A young man brandishes a vodka bottle, harasses passers-by and repeatedly gets menacingly close to the railroad tracks. "That’s a pretty realistic scenario for berlin.", says andrea nahles before watching a training session at the bamburg federal police training center. The young police officers do their job well, the drunk is controlled and led away under the eyes of SPD celebrities, police colleagues and a considerable number of journalists.
Bamberg, erlangen, furth – in blistering heat, andrea nahles is on the road in franconia to support her local comrades two and a half months before the bavarian state election. In bamberg, where she last visited in 2012, the only thing on the agenda was the federal police training center. "The tasks of the federal police have grown considerably and we have invested a lot of money here", says nahles. There are currently 6200 federal police trainees, around 2200 of them in bamberg. Center director thomas lehmann gives visitors a brief overview of the land, which currently covers about 100 hectares. "We have almost every usable building site in use. It’s not as if the federal police simply said, "we need a giant land", lehmann explains. "We feel super comfortable in bamberg", confirms the president of the federal police academy, alfons aigner. The number of applicants is also good, with around seven applications for every training place. Aigner was not the only one to appreciate the SPD chairwoman’s statement about the center’s future prospects: "i believe that we will have a large number of trainees here over a long period of time. You can’t have an effective state without personnel."
On this issue, even the mayor of burgundy, andreas stark (SPD), is a realist. The city had a clear agreement with the federal police that buildings were released as soon as they were no longer needed for training purposes. But this is probably not to be expected before 2024. Starke also pointed out: "the federal police are an absolute gain for the city. It means more safety and thus also more quality of life."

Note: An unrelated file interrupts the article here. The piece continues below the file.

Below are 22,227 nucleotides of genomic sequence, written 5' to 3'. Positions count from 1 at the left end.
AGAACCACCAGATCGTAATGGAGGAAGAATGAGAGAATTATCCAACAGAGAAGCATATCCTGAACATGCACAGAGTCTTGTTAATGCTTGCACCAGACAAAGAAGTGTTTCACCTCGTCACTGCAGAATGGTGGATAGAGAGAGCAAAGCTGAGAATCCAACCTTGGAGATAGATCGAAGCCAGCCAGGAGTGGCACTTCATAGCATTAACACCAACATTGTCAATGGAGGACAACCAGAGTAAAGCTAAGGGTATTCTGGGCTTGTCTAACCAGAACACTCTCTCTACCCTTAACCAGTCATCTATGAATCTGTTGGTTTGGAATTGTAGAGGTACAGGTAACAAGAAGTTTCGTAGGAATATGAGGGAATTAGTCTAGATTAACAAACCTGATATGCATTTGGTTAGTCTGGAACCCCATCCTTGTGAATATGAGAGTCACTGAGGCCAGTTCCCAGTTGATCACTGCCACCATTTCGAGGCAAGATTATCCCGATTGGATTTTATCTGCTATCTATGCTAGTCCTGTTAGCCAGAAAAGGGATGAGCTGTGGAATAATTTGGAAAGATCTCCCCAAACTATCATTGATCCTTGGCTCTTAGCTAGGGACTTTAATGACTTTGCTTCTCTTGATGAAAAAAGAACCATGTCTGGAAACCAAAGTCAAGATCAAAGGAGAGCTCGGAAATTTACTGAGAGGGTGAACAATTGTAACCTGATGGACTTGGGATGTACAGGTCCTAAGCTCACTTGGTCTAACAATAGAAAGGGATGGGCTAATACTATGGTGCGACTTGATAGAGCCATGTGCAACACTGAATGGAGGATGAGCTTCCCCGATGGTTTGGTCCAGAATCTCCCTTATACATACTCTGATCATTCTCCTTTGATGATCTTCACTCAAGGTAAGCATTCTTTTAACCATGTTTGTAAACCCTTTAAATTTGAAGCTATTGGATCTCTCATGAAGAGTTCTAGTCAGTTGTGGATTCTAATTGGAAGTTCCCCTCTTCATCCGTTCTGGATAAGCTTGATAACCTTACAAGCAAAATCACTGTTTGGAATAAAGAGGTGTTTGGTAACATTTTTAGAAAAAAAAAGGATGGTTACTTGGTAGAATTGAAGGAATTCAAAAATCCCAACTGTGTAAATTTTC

Strong wish for the SPD chairwoman goes in a different direction. He calls on andrea nahles to exert her influence on the maximum occupancy of the future bamberger anchor center. A maximum of 1,500 refugees were to be housed there, and buildings could then be removed from the reception facility to create favorable living space. "Those who continue to maintain a silent reserve for 3,400 refugees will have a credibility problem", says strong.
Nahles takes up the request and then listens to the concerns of young police officers, administrators and trainers (no permanent positions, temporary contracts). Because of the upcoming state parliamentary elections in october, she has previously dealt out a fair amount of blame to the CSU. The CSU, with its "shabby, defamatory policies aimed at the weakest," has been the "worst of the worst nahles says that the CSU has received the blame, referring to the latest polls (according to bayerischer rundfunk, the CSU was at 38 percent). It refers its criticism to the asylum policy and terms used by minister-president markus soder such as "asylum tourism". The SPD is trying to combine a realistic refugee policy that does not overburden municipalities with humanitarian principles. In bavaria, the CSU has now been in power for 70 years, and it is time for something different. Nahles must admit, of course, that even the SPD’s survey results (13 percent) cannot yet trigger a storm of jubilation.
The party leader was reminded of the long and eventful history of the SPD by a highly nutritious gift from her bamberg friends: before nahles set off on her journey, she was given 155 bottles of red beer from a brewery in the district for 155 years of SPD service.